I made friends easily, but most friendships didn’t last that long because I was seen as opinionated and arrogant. FOr my part, I thought of so many people as shallow and insincere, willing to follow whatever mindless trend dominated the moment. I felt that I was held to a higher standard by my parents, not necessarily making me superior in any way, but making me more mature and honest.

Romance was difficult as well, and this highlighted the loneliness. I seemed to be unable to find the right person. It wasn’t until I realized that I was never going to meet the “right” person that my loneliness started to ease. When I met Hal (person), I was mature and experienced enough to not try to rush into anything, and neither was he. We had shared experiences that brought us together, and that is where the first bonds were formed.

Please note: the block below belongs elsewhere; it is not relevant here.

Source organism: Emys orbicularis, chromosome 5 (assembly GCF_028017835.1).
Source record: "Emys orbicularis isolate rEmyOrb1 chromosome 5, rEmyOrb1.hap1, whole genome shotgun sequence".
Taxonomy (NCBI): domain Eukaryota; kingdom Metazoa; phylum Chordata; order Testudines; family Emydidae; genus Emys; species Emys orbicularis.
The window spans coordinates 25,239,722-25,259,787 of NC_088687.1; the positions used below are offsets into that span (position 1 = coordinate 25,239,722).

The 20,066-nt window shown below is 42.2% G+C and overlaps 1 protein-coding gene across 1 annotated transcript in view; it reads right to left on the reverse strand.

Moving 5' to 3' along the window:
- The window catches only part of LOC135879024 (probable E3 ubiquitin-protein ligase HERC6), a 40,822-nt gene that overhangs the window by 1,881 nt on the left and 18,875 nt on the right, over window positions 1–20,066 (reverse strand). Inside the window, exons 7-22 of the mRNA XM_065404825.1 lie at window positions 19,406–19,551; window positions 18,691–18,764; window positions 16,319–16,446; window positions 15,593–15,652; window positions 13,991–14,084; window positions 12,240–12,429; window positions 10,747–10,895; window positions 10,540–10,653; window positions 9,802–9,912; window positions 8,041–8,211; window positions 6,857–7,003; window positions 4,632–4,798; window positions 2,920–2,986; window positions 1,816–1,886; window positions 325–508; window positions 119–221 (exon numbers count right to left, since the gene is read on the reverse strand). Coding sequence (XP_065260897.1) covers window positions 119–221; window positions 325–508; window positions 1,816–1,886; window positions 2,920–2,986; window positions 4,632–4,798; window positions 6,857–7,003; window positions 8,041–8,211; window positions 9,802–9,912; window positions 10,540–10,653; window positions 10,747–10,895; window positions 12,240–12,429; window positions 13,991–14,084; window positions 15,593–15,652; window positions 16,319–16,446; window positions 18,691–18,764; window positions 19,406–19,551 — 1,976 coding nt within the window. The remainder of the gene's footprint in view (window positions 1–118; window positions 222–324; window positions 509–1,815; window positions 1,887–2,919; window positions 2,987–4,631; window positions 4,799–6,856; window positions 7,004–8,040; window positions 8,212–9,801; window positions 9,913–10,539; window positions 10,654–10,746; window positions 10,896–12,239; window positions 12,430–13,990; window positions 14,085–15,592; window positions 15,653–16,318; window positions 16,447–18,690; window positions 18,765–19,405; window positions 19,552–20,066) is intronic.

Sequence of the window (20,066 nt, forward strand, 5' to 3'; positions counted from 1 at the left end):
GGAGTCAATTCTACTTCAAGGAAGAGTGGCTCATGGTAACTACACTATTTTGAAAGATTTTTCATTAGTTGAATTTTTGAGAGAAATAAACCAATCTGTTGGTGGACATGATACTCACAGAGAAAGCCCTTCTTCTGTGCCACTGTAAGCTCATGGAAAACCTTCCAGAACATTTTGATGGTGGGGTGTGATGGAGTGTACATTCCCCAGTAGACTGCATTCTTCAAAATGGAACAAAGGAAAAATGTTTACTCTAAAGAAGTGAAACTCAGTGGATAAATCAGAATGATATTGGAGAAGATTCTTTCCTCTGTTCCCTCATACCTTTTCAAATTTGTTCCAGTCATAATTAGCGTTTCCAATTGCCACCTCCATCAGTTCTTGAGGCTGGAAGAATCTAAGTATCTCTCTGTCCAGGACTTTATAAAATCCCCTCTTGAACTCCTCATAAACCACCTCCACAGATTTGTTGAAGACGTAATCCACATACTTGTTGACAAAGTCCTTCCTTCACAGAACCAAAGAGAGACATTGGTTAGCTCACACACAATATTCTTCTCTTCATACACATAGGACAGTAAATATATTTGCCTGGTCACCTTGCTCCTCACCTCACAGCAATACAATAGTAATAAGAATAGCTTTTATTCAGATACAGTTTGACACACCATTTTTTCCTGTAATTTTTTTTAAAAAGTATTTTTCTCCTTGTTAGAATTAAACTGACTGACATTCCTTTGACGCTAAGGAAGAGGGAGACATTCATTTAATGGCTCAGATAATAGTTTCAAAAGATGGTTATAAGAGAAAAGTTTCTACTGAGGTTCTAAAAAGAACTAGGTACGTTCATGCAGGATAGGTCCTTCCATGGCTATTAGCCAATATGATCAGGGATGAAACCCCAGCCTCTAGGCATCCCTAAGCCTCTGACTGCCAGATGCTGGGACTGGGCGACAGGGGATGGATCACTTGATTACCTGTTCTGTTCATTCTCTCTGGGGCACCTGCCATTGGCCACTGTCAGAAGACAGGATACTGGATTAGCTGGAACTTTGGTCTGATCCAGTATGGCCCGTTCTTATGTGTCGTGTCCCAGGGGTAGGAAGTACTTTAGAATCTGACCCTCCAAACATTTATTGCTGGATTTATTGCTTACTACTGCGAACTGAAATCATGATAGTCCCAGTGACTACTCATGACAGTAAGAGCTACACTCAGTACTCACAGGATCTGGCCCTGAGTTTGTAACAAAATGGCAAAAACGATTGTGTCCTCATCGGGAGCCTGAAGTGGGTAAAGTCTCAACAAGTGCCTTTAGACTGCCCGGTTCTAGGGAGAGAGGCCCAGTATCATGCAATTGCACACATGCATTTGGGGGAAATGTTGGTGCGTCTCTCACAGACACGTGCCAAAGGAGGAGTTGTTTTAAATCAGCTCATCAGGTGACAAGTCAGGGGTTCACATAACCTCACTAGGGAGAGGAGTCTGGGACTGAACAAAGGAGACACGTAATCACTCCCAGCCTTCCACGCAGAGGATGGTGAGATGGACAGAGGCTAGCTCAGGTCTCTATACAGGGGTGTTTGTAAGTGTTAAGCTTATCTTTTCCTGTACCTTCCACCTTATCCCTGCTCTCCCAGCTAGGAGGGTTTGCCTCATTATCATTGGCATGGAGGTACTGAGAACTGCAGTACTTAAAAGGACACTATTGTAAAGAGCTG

I no longer fear loneliness. I have spent a lifetime dealing with it and overcoming it.

Who doesn’t fear failure? I struggled as a child to do my best to live up to my parents’ expectations. Thankfully, both of them told me that there were no standards that I had to meet other than being honest and to be myself with them. I had a great deal of trust from my parents, and that added to the perception that I was aloof and arrogant as I mentioned earlier.

I learned that failures are what we build upon as we go through life. No one likes to fail, but those who never fail have never tried.

There is a trend here because the next fear is rejection. The hardest lesson I ever had to learn was that not everyone will like me, regardless of what I do or say. The struggle to gain acceptance can cripple us emotionally. I eventually learned that the people who would demand that I meet their expectations were the people who wanted to exercise that level of control over me. I refuse to give my life to someone else.